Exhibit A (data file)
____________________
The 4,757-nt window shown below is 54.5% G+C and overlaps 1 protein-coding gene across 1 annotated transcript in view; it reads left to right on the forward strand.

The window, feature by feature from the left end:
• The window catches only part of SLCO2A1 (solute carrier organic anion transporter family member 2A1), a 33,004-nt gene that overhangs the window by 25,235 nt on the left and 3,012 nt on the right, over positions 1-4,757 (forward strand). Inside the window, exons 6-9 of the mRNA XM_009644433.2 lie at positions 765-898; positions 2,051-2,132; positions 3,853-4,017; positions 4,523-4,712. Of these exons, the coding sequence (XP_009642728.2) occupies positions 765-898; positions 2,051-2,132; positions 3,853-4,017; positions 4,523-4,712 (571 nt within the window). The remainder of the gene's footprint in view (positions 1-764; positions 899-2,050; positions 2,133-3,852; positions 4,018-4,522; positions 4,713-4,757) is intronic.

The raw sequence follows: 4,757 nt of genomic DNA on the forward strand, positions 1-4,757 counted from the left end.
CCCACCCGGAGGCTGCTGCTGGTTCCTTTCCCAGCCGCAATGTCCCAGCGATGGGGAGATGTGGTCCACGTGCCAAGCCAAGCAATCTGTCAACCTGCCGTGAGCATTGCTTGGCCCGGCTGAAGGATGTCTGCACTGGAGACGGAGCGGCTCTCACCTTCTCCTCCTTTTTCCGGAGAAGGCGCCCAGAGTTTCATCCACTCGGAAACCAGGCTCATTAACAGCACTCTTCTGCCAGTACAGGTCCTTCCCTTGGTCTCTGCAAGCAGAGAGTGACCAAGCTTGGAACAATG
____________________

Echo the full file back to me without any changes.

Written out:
The 4,757-nt window shown below is 54.5% G+C and overlaps 1 protein-coding gene across 1 annotated transcript in view; it reads left to right on the forward strand.

The window, feature by feature from the left end:
• The window catches only part of SLCO2A1 (solute carrier organic anion transporter family member 2A1), a 33,004-nt gene that overhangs the window by 25,235 nt on the left and 3,012 nt on the right, over positions 1-4,757 (forward strand). Inside the window, exons 6-9 of the mRNA XM_009644433.2 lie at positions 765-898; positions 2,051-2,132; positions 3,853-4,017; positions 4,523-4,712. Of these exons, the coding sequence (XP_009642728.2) occupies positions 765-898; positions 2,051-2,132; positions 3,853-4,017; positions 4,523-4,712 (571 nt within the window). The remainder of the gene's footprint in view (positions 1-764; positions 899-2,050; positions 2,133-3,852; positions 4,018-4,522; positions 4,713-4,757) is intronic.

The raw sequence follows: 4,757 nt of genomic DNA on the forward strand, positions 1-4,757 counted from the left end.
CCCACCCGGAGGCTGCTGCTGGTTCCTTTCCCAGCCGCAATGTCCCAGCGATGGGGAGATGTGGTCCACGTGCCAAGCCAAGCAATCTGTCAACCTGCCGTGAGCATTGCTTGGCCCGGCTGAAGGATGTCTGCACTGGAGACGGAGCGGCTCTCACCTTCTCCTCCTTTTTCCGGAGAAGGCGCCCAGAGTTTCATCCACTCGGAAACCAGGCTCATTAACAGCACTCTTCTGCCAGTACAGGTCCTTCCCTTGGTCTCTGCAAGCAGAGAGTGACCAAGCTTGGAACAATG